Range of solvents

ADE is well suited to the handling of viscous as well as volatile and corrosive liquids. Volatility can be an issue for some conventional technologies, and, in particular, evaporation can deplete the volume of the next liquid transfer or result in precipitation of solutes around the transfer outlet. ADE does not have any nozzle so evaporation and/or precipitation do not cause any significant change in the behavior at the acoustic focal spot. Since the transducer and focusing element are isolated from the liquid to be transferred, only the container holding the liquid needs to be chemically compatible. This enables researchers to use more appropriate and novel chemistries for specific assays.

Surface tension and viscosity for solvents common to life sciences have viscosities between 0.3 and 10 centipoise and a wide range of surface tensions. Volatile solvents like acetone, acetonitrile, and ethanol, with low viscosity and surface tension are ejectable with acoustics.

Precision of volume transfer

Variability in Labcyte® acoustic dispensing has been tested for volume transfers from 5 to 50 nL of DMSO hydrated up to 30% and containing 0.15-mM flourescein. A drop from each well of a 384-well source microplate was transferred to a well of a receiver microplate. The receiver microplate wells were then filled with 100 μL of 10 mM NaOH using a Beckman FX (Beckman, Fullerton, CA) liquid-handling robot. The plates were then read with a SPECTRAFluor Plus from Tecan (Maennedorf, Switzerland) to determine volume based on the fluorescence count and constructed standards curves. The precision of this measurement process is about 1.5% CV.

Tests indicate the CV of acoustic transfers grows with increasing variability or uncertainty in the nature of the materials being ejected. Drop-to-drop repeatability from the same well typically has a CV below 2%. When moving from well to well in a microplate, the CV is higher in large part due to uncertainty in the acoustic properties of the fluid being ejected, and for HTS, the composition in question is water content of the DMSO. The “unknown” amount of DMSO leads to errors in the speed of sound in the well fluid and hence to errors in focusing the acoustic energy and in delivering power to the fluid surface.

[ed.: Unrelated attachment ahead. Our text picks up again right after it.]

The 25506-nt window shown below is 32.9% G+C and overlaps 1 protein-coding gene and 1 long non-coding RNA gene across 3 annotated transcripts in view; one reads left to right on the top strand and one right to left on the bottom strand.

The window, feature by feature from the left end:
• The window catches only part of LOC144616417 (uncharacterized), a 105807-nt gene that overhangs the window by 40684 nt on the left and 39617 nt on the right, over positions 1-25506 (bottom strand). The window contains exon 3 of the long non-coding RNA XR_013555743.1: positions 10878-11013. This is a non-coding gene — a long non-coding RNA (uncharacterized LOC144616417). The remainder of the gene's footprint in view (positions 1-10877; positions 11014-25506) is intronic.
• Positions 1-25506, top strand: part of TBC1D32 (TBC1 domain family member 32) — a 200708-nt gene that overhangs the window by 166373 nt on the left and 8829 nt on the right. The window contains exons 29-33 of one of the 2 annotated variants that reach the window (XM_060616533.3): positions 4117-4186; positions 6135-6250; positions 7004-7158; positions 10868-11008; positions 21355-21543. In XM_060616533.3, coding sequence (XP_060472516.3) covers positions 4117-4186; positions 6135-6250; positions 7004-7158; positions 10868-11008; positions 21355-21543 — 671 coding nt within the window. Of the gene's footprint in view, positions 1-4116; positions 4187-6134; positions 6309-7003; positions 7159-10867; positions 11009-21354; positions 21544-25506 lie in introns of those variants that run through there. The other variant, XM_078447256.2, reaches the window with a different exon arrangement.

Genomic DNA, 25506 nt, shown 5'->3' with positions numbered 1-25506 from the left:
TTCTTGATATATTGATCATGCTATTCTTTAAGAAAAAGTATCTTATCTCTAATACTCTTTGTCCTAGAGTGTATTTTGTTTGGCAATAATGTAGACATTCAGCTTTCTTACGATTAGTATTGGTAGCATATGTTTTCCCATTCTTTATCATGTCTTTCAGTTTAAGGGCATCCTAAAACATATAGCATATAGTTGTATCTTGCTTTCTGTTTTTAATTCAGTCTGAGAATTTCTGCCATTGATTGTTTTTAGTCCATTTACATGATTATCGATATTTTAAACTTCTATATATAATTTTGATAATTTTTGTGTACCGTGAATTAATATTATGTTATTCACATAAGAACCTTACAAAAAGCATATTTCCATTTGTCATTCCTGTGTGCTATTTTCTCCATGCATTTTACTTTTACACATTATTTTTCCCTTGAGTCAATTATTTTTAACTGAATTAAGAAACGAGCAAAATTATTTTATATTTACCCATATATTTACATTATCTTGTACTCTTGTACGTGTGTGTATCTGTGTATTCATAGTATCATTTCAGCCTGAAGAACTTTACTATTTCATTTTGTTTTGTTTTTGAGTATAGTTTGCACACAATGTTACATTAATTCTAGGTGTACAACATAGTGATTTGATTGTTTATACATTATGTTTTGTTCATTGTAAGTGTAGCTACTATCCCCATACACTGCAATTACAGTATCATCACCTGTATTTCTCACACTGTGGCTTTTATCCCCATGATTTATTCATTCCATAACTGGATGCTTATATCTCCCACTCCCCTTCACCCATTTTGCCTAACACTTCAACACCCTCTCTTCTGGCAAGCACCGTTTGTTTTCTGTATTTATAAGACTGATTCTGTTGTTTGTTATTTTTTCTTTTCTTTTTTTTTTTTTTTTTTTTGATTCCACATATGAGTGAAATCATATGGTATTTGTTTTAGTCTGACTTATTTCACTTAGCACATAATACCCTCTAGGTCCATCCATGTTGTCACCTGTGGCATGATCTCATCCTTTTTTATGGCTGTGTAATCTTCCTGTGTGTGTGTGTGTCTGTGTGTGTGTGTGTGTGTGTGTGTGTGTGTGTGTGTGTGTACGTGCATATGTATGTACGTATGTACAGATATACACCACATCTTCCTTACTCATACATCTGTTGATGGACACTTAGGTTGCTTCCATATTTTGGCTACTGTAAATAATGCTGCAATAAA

Monitoring acoustic energy reflected by the well fluid can be used to assess water content in DMSO, and this will be discussed in more detail in a future publication. Acoustic determination of the DMSO hydration provides an upper bound on the transfer precision of 8% CV when the composition of the DMSO is otherwise unknown. Improvements in assessment methods, and/or the application of external knowledge of DMSO composition, reduce CVs to 4%. The ADE process CVs are summarized in Table 2.

Table 2. Volume transfer precision for acoustic drop ejection is between 2% and 8% CV. Precision of transfer correlates with precision in the determination of well fluid composition (and hence its acoustic properties). The measurement process used for this study has a CV of 1.5%.
5 nL to 50 nL dispensing of DMSO/water solutions (100% DMSO to 70%/30% DMSO/water) Volume CV
Consecutive drops from the same well <2%
“Known” DSMO/water composition for entire plate ~4%
“Unknown” DMSO/water composition for entire plate <8%


Acoustic droplet ejection provides a clean method for transfer of liquids from microplate to microplate. The method enables the low-nanoliter DMSO compound additions required to take the next step in miniaturizing assays used with higher density microplates or for a microliter-scale, cell-based assay requiring low DMSO concentrations.

Acoustic microplate transfers are automation-friendly, as the plate inversion capability is built into the system. Liquid transfer operations into inverted plates, either empty or filled, can be achieved due to the relative strength of surface tension forces at the small spatial scales of microplate wells and low-nanoliter droplets. Neither gravity nor inertial forces from droplets dislodge reagents or cause splashing. The direct transfer of droplets from source reservoirs (both wells and tubes) containing a variety of liquids to receiver wells without any invasive contact reduces the risk of contamination, the need for consumables, or any wash steps.

ADE has been shown to transfer fluids common to life science liquid handling. The level of variability in the fluid and the well plates impacts the coefficient of variation measured in well plate transfers. More uniform microplates and knowledge of the fluid in the wells drive CVs down to 2%. Higher variability in plates and fluid properties result in CVs that remain below 8%. These precision levels hold for 5-nL transfers and enable assays, including cell-based assays, to be performed in 1536-well microplate formats.


The above work on focused acoustic droplet ejection includes the contributions of many people at Labcyte. The authors would like to acknowledge their tremendous efforts in demonstrating and documenting the capability of focused acoustics in small volume liquid handling for the life sciences.